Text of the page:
1970s and 'Patient 0' HIV-1 genomes illuminate early HIV/AIDS history in North America

Michael Worobey, Thomas D. Watts, Richard A. McKay, Marc A. Suchard, Timothy Granade, Dirk E. Teuwen, Beryl A. Koblin, Walid Heneine, Philippe Lemey, Harold W. Jaffe

Research output: Contribution to journalArticle

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Abstract

The emergence of HIV-1 group M subtype B in North American men who have sex with men was a key turning point in the HIV/AIDS pandemic. Phylogenetic studies have suggested cryptic subtype B circulation in the United States (US) throughout the 1970s and an even older presence in the Caribbean. However, these temporal and geographical inferences, based upon partial HIV-1 genomes that postdate the recognition of AIDS in 1981, remain contentious and the earliest movements of the virus within the US are unknown. We serologically screened >2,000 1970s serum samples and developed a highly sensitive approach for recovering viral RNA from degraded archival samples. Here, we report eight coding-complete genomes from US serum samples from 1978-1979 - eight of the nine oldest HIV-1 group M genomes to date. This early, full-genome 'snapshot' reveals that the US HIV-1 epidemic exhibited extensive genetic diversity in the 1970s but also provides strong evidence for its emergence from a pre-existing Caribbean epidemic. Bayesian phylogenetic analyses estimate the jump to the US at around 1970 and place the ancestral US virus in New York City with 0.99 posterior probability support, strongly suggesting this was the crucial hub of early US HIV/AIDS diversification. Logistic growth coalescent models reveal epidemic doubling times of 0.86 and 1.12 years for the US and Caribbean, respectively, suggesting rapid early expansion in each location. Comparisons with more recent data reveal many of these insights to be unattainable without archival, full-genome sequences. We also recovered the HIV-1 genome from the individual known as 'Patient 0' (ref. 5) and found neither biological nor historical evidence that he was the primary case in the US or for subtype B as a whole. We discuss the genesis and persistence of this belief in the light of these evolutionary insights.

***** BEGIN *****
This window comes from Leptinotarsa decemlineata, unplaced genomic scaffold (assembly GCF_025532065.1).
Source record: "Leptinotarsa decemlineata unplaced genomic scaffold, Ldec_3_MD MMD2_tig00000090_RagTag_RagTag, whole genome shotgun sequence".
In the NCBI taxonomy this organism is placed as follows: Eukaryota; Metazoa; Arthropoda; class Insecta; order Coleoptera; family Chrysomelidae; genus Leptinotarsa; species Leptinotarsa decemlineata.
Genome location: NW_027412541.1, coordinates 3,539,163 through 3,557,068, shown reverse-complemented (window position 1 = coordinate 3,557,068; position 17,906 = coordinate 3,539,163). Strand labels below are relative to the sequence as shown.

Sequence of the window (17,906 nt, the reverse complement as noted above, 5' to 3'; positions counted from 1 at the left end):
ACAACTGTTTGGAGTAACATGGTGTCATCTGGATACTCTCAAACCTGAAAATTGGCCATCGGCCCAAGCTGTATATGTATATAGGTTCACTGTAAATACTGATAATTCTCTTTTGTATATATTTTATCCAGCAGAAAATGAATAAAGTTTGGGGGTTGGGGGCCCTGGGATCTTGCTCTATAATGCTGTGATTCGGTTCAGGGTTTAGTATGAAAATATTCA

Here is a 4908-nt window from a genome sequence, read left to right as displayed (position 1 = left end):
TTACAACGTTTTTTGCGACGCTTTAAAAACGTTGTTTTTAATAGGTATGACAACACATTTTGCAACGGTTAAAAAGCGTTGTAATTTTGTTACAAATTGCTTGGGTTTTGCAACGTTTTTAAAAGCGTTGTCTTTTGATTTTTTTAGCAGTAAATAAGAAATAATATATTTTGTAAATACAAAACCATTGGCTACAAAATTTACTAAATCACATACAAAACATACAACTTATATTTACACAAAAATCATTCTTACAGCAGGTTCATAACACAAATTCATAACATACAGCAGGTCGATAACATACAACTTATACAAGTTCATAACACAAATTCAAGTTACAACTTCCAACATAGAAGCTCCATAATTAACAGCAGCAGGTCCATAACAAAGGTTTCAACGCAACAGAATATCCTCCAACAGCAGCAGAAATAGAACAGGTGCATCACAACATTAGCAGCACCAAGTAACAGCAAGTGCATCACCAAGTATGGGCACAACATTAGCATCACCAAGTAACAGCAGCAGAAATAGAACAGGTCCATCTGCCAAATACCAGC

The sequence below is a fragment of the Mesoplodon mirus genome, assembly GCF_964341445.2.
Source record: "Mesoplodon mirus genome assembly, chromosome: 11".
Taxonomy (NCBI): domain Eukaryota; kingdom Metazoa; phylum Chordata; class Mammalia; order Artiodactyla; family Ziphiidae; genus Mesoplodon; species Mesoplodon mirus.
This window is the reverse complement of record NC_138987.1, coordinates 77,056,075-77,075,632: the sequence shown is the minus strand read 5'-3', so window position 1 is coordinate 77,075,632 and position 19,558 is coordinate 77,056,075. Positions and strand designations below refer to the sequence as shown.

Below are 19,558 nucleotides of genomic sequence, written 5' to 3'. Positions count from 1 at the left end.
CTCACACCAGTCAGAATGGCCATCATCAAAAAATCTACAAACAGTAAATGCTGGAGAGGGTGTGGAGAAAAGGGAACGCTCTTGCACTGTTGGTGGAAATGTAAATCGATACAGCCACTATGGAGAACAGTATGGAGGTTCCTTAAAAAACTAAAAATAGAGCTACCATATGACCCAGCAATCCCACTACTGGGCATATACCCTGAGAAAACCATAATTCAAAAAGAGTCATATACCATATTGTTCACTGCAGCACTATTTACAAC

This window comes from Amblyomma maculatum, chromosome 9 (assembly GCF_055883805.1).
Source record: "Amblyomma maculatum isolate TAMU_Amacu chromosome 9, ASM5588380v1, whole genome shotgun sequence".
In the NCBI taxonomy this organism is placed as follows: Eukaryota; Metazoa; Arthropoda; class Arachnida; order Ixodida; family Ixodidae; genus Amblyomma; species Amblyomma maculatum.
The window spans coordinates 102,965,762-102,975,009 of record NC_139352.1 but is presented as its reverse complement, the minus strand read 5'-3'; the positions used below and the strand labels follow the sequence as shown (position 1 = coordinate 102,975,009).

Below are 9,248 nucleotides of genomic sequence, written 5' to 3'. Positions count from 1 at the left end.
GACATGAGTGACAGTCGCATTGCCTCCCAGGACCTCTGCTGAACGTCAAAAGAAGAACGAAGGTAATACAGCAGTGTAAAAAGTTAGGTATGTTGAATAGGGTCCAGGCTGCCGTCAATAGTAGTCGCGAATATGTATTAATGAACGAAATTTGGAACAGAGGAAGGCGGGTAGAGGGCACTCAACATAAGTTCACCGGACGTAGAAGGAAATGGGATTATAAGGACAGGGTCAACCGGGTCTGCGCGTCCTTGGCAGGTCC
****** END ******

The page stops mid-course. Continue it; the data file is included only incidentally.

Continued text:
Original languageEnglish (US)
Pages (from-to)98-101
Number of pages4
JournalNature
Volume539
Issue number7627
DOIs
StatePublished - 2016

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North America
HIV-1
Acquired Immunodeficiency Syndrome
HIV
Genome
Viruses
Bayes Theorem
Viral RNA
Pandemics
Serum
Growth

ASJC Scopus subject areas

  • Medicine(all)
  • General

Cite this

Worobey, M., Watts, T. D., McKay, R. A., Suchard, M. A., Granade, T., Teuwen, D. E., ... Jaffe, H. W. (2016). 1970s and 'Patient 0' HIV-1 genomes illuminate early HIV/AIDS history in North America. Nature, 539(7627), 98-101. https://doi.org/10.1038/nature19827

1970s and 'Patient 0' HIV-1 genomes illuminate early HIV/AIDS history in North America. / Worobey, Michael; Watts, Thomas D.; McKay, Richard A.; Suchard, Marc A.; Granade, Timothy; Teuwen, Dirk E.; Koblin, Beryl A.; Heneine, Walid; Lemey, Philippe; Jaffe, Harold W.

In: Nature, Vol. 539, No. 7627, 2016, p. 98-101.

Research output: Contribution to journalArticle

Worobey, M, Watts, TD, McKay, RA, Suchard, MA, Granade, T, Teuwen, DE, Koblin, BA, Heneine, W, Lemey, P & Jaffe, HW 2016, '1970s and 'Patient 0' HIV-1 genomes illuminate early HIV/AIDS history in North America', Nature, vol. 539, no. 7627, pp. 98-101. https://doi.org/10.1038/nature19827
Worobey, Michael ; Watts, Thomas D. ; McKay, Richard A. ; Suchard, Marc A. ; Granade, Timothy ; Teuwen, Dirk E. ; Koblin, Beryl A. ; Heneine, Walid ; Lemey, Philippe ; Jaffe, Harold W. / 1970s and 'Patient 0' HIV-1 genomes illuminate early HIV/AIDS history in North America. In: Nature. 2016 ; Vol. 539, No. 7627. pp. 98-101.
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